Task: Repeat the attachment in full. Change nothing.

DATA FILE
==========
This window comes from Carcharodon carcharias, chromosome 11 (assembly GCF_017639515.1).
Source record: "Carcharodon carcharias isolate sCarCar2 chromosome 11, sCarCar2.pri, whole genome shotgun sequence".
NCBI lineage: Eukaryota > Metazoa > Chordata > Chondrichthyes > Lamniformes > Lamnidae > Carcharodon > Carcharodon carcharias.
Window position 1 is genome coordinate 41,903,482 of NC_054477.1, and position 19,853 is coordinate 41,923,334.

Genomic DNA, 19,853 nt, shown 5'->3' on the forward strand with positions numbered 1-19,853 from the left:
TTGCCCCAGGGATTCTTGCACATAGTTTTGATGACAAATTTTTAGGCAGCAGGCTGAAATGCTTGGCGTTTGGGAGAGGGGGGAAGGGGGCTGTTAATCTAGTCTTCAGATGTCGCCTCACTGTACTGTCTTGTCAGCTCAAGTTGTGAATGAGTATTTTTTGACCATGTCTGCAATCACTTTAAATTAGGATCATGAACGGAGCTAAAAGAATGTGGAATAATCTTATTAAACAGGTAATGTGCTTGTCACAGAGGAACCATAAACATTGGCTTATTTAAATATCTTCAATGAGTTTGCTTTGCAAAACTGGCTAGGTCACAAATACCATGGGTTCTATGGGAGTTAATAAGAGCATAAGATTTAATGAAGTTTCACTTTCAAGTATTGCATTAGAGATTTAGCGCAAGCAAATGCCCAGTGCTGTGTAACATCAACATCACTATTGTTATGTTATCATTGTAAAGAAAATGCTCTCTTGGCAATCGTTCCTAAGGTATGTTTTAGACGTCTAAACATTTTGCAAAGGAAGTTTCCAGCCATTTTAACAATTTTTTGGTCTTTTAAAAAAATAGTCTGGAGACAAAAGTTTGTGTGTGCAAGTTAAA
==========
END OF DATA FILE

This window comes from Carcharodon carcharias, chromosome 11 (assembly GCF_017639515.1).
Source record: "Carcharodon carcharias isolate sCarCar2 chromosome 11, sCarCar2.pri, whole genome shotgun sequence".
NCBI lineage: Eukaryota > Metazoa > Chordata > Chondrichthyes > Lamniformes > Lamnidae > Carcharodon > Carcharodon carcharias.
Window position 1 is genome coordinate 41,903,482 of NC_054477.1, and position 19,853 is coordinate 41,923,334.

Genomic DNA, 19,853 nt, shown 5'->3' on the forward strand with positions numbered 1-19,853 from the left:
TTGCCCCAGGGATTCTTGCACATAGTTTTGATGACAAATTTTTAGGCAGCAGGCTGAAATGCTTGGCGTTTGGGAGAGGGGGGAAGGGGGCTGTTAATCTAGTCTTCAGATGTCGCCTCACTGTACTGTCTTGTCAGCTCAAGTTGTGAATGAGTATTTTTTGACCATGTCTGCAATCACTTTAAATTAGGATCATGAACGGAGCTAAAAGAATGTGGAATAATCTTATTAAACAGGTAATGTGCTTGTCACAGAGGAACCATAAACATTGGCTTATTTAAATATCTTCAATGAGTTTGCTTTGCAAAACTGGCTAGGTCACAAATACCATGGGTTCTATGGGAGTTAATAAGAGCATAAGATTTAATGAAGTTTCACTTTCAAGTATTGCATTAGAGATTTAGCGCAAGCAAATGCCCAGTGCTGTGTAACATCAACATCACTATTGTTATGTTATCATTGTAAAGAAAATGCTCTCTTGGCAATCGTTCCTAAGGTATGTTTTAGACGTCTAAACATTTTGCAAAGGAAGTTTCCAGCCATTTTAACAATTTTTTGGTCTTTTAAAAAAATAGTCTGGAGACAAAAGTTTGTGTGTGCAAGTTAAA